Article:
For its Hackney Salad
Our judges said, "Best appearance, great mix, fresh and diverse, crunchy, summery."
Growing Communities' Hackney Salad contains up to 123 varieties of leaf and flower over the year. It's grown on urban market gardens and 'Patchwork Farm' sites around the east London borough.
Growing Communities call their salad 'virtually zero-food-miles' as it is grown without mechanical tools or equipment of any kind, then brought on bicycle trailers to their base to be packed.
It is delivered to cafés and shops by bike, or to the pick-up points for their box scheme by electric milkfloat. A total of 98% of box scheme members walk, cycle or use public transport (just 4.8%) to collect their bags.
Leaves are harvested on Tuesdays, salad bags are packed on Tuesday evenings and delivered the same or the following day, so refrigeration is minimised.
Rain water is harvested on all their sites. One of our market gardens has an eco-building with a sedum roof to attract beneficial insects. Growing Communities create insect hotels and different sheltered environments such as nettle patches and woodpiles which are used by a range of animals.
All the markets gardens have ponds and land set aside for wildlife. Compost is made on site, using fruit and veg and trimmings from the box scheme and garden waste. Seed compost is made from leaves collected in Springfield Park (which is a Site of Special Scientific Interest and therefore not sprayed).
Growing Communities create jobs in horticulture by training apprentices in organic growing on their market gardens. The apprentices are then given a plot of land in the Patchwork Farm to grow their own salad, offering them a guaranteed market for the produce they grow.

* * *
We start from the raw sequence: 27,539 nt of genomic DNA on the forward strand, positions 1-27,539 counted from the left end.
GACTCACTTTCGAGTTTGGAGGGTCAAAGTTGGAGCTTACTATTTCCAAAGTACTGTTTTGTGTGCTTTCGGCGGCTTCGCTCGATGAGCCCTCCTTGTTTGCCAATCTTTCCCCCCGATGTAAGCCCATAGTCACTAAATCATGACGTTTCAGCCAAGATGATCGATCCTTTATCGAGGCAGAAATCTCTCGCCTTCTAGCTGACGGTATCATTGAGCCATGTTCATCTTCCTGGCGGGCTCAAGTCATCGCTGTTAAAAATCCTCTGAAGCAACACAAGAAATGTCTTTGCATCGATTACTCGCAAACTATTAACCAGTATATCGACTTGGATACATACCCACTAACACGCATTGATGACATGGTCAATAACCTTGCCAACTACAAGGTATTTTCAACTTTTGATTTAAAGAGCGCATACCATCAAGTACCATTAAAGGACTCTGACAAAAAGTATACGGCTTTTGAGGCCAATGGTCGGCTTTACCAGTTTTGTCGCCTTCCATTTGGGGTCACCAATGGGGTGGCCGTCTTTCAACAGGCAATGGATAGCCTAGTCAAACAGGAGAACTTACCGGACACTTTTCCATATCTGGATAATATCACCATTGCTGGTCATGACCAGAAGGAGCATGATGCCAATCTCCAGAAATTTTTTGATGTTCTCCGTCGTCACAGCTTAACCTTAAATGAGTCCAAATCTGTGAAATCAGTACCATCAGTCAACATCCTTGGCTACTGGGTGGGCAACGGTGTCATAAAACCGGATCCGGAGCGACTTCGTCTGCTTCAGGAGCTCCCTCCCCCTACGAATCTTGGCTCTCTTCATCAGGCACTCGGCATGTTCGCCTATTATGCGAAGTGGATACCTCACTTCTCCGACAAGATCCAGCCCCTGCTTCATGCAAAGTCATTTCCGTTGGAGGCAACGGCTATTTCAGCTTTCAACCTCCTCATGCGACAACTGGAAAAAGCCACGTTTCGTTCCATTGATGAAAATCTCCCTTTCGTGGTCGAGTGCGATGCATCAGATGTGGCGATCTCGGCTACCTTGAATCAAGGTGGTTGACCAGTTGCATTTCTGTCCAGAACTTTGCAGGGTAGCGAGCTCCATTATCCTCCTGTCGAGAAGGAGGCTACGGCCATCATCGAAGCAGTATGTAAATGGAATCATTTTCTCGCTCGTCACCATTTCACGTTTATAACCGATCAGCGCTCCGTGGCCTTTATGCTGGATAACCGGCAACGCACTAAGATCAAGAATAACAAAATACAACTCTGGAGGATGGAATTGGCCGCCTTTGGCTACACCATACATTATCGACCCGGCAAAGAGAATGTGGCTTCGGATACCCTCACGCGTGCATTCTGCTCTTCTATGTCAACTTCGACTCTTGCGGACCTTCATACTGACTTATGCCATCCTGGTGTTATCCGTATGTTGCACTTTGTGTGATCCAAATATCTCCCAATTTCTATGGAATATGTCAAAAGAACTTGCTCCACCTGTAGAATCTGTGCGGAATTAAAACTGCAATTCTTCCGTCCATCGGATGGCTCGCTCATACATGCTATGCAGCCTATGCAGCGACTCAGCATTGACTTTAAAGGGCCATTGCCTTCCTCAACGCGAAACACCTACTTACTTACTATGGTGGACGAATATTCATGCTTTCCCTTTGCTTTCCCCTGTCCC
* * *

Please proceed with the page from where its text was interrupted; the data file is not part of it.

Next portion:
There were more than 100 volunteers last year who spent 1,400 hours on the sites in total. Volunteers are of all ages from 16 to 67, who see their time in our gardens as a tonic for their mental and physical health. In return for their help, Growing Communities make sure that they are actively providing volunteers with an education in horticultural techniques.
Weekly sessions for special needs groups are also run at the Clissold Park and Springfield sites. Visits are encouraged from local nurseries and schools, and this year one of the raised beds has been given over solely for a school group to work on.
Growing Communities also promote health and community knowledge through education projects which they run with both adults and schools groups. This year's learning programme has included:
- Cob oven workshops with local secondary school pupils
- Farm to Fork Salad workshops with a local primary school
- Organic and seasonal cookery workshops with veg bag produce with a local primary school
- Cookery workshops for Growing Communities' volunteers
- Herbal Plants workshops for families
- Toddler and carer morning sessions with minibeast hunts, seed sowing, scent trails etc
Any produce which does not get sold is donated to London Action for the Homeless.
To find out more visit www.growingcommunities.org
Annie’s Hackney Salad Dressing
In summer and autumn, the leaves in Hackney Salad tend to be deliciously sweet, but those that flourish in winter tend to be a little more bitter, calling for a sweeter dressing, such as this, created by one of Growing Communities' patchwork farmers.
- 2 tbsp balsamic vinegar
- 4 tbsp olive oil
- 2 tsp Dijon mustard
- 1 tsp blackcurrant (or other) jam
- Salt and pepper to taste
- 1 bag Hackney Salad, washed
- Mix the vinegar, oil, mustard, jam and seasoning together (putting them in a jam-jar and shaking well is the easiest way) then pour over the salad leaves.
Gold winners in the Fruit and Vegetables category